Urgent repair works approved before lockdown have now kicked off to repair Seagate Castle after £250,000 was approved for the historic landmark.

The cash will be spent on a number of urgent repairs at the Irvine castle with archaeological investigative work going on during this time.

Councillors previously approved the funding from Irvine’s Common Good Fund to fix up Seagate Castle at their budget meeting back in March.

Work was previously due to kick off around May or June after investigatory works were previously carried out last year to ensure the long-term future of the structure.

Head of Finance, Mark Boyd, said: “Seagate Castle, owned by Irvine Common Good Fund, reports have concluded that works are required to be carried out to preserve the fabric of the castle.

“The costs of the required work have been included in a further report and will be presented, they have been estimated at £250,000.

“Council is asked to approve these funds from Irvine Common Good, should costs exceed estimates a further report will be presented to council.”

A spokesperson for North Ayrshire Council said: “Seagate Castle is one of our most historic buildings on one of our oldest streets, dating back to Irvine’s earliest days, and we take our jobs as custodians of this important heritage building very seriously.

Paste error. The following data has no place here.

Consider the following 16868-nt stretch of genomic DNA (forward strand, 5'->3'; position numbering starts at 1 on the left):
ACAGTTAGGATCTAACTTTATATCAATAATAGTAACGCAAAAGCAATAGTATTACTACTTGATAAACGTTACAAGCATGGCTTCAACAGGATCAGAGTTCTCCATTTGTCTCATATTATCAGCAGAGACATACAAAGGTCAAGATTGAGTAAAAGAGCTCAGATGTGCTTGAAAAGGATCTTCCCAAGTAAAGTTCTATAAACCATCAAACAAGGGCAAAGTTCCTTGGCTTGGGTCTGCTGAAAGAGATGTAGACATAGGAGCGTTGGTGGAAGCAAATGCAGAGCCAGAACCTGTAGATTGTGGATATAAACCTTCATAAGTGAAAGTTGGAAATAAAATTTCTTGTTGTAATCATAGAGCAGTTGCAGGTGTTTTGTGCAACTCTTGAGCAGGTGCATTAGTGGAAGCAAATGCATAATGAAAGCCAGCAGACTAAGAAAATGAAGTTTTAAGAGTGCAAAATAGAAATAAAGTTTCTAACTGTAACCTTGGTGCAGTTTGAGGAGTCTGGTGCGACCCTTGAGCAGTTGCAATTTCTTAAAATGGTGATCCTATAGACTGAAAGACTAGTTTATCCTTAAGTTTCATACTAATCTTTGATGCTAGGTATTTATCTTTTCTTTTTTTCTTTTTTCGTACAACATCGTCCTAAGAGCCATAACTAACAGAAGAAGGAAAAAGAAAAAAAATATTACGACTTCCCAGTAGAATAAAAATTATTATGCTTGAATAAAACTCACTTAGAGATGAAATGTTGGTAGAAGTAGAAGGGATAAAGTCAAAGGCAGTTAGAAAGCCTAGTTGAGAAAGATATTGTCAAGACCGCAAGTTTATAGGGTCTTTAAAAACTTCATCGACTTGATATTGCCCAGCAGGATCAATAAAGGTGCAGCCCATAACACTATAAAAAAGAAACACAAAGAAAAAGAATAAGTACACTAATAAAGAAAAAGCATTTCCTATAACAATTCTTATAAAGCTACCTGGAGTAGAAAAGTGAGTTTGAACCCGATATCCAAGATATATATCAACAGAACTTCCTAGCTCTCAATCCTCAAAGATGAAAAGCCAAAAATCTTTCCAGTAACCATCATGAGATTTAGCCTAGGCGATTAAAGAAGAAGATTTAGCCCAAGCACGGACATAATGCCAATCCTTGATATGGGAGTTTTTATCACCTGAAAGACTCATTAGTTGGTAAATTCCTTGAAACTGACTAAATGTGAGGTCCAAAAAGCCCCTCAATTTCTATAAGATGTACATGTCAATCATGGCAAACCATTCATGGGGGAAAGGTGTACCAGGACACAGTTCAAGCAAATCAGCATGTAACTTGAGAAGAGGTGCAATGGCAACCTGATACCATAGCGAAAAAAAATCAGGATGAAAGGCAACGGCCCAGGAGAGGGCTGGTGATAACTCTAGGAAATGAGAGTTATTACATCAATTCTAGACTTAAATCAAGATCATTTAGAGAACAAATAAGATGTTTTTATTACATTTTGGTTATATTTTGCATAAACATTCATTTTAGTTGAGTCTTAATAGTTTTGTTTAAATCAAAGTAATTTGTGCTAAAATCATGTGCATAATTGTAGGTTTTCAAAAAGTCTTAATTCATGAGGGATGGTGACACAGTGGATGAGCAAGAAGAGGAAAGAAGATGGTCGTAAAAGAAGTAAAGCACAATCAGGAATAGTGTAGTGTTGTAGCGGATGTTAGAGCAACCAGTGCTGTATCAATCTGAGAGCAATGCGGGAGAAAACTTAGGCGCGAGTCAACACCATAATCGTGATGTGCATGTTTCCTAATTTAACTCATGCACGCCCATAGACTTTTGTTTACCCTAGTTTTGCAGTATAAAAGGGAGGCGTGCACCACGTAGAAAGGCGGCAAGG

“Following a routine inspection of the Castle last year, we have put in place a programme of works to ensure the long-term future of the historic sculpture.

“The first phase of protection, preparation and archaeological investigation works got underway last week.

“This forms the first, informative step towards more extensive work in the near future and will take around three weeks to complete.

“The works will be contained to the Castle grounds, however, there will be some restrictions on vehicle access and use of Seagate, at times.”

Irvine’s Seagate castle was said to have been visited by Mary Queen of Scots – and is now visited every year on Marymass Saturday as the parade makes its way back from the Moor. It recently featured in Ayrshire Film Company’s virtual Marymass footage after COVID-19 called off the festival.